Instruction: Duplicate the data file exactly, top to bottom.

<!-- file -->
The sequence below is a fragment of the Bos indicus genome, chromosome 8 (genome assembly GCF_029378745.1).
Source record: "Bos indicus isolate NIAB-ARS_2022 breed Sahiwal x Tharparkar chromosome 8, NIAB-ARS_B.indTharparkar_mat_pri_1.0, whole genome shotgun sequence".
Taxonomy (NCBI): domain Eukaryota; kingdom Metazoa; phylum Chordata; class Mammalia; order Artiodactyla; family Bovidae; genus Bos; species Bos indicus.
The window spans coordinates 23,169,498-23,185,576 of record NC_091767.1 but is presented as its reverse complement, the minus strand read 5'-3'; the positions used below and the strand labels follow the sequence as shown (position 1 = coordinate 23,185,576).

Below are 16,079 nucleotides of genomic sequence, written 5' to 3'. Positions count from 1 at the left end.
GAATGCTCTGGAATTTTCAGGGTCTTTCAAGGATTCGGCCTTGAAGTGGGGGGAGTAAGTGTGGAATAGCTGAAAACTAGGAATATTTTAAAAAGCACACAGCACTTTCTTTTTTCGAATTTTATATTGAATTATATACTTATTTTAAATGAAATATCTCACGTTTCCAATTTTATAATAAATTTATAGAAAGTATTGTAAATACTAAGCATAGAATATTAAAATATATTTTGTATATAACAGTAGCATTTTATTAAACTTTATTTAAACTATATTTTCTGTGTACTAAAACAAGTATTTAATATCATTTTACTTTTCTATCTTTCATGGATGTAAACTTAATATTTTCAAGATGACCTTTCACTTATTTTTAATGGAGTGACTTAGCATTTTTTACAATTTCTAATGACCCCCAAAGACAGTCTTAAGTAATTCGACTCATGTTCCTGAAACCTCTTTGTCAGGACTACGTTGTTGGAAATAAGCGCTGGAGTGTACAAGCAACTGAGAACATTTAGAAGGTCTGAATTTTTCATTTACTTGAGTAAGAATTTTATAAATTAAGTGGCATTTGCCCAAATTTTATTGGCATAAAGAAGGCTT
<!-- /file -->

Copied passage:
The sequence below is a fragment of the Bos indicus genome, chromosome 8 (genome assembly GCF_029378745.1).
Source record: "Bos indicus isolate NIAB-ARS_2022 breed Sahiwal x Tharparkar chromosome 8, NIAB-ARS_B.indTharparkar_mat_pri_1.0, whole genome shotgun sequence".
Taxonomy (NCBI): domain Eukaryota; kingdom Metazoa; phylum Chordata; class Mammalia; order Artiodactyla; family Bovidae; genus Bos; species Bos indicus.
The window spans coordinates 23,169,498-23,185,576 of record NC_091767.1 but is presented as its reverse complement, the minus strand read 5'-3'; the positions used below and the strand labels follow the sequence as shown (position 1 = coordinate 23,185,576).

Below are 16,079 nucleotides of genomic sequence, written 5' to 3'. Positions count from 1 at the left end.
GAATGCTCTGGAATTTTCAGGGTCTTTCAAGGATTCGGCCTTGAAGTGGGGGGAGTAAGTGTGGAATAGCTGAAAACTAGGAATATTTTAAAAAGCACACAGCACTTTCTTTTTTCGAATTTTATATTGAATTATATACTTATTTTAAATGAAATATCTCACGTTTCCAATTTTATAATAAATTTATAGAAAGTATTGTAAATACTAAGCATAGAATATTAAAATATATTTTGTATATAACAGTAGCATTTTATTAAACTTTATTTAAACTATATTTTCTGTGTACTAAAACAAGTATTTAATATCATTTTACTTTTCTATCTTTCATGGATGTAAACTTAATATTTTCAAGATGACCTTTCACTTATTTTTAATGGAGTGACTTAGCATTTTTTACAATTTCTAATGACCCCCAAAGACAGTCTTAAGTAATTCGACTCATGTTCCTGAAACCTCTTTGTCAGGACTACGTTGTTGGAAATAAGCGCTGGAGTGTACAAGCAACTGAGAACATTTAGAAGGTCTGAATTTTTCATTTACTTGAGTAAGAATTTTATAAATTAAGTGGCATTTGCCCAAATTTTATTGGCATAAAGAAGGCTT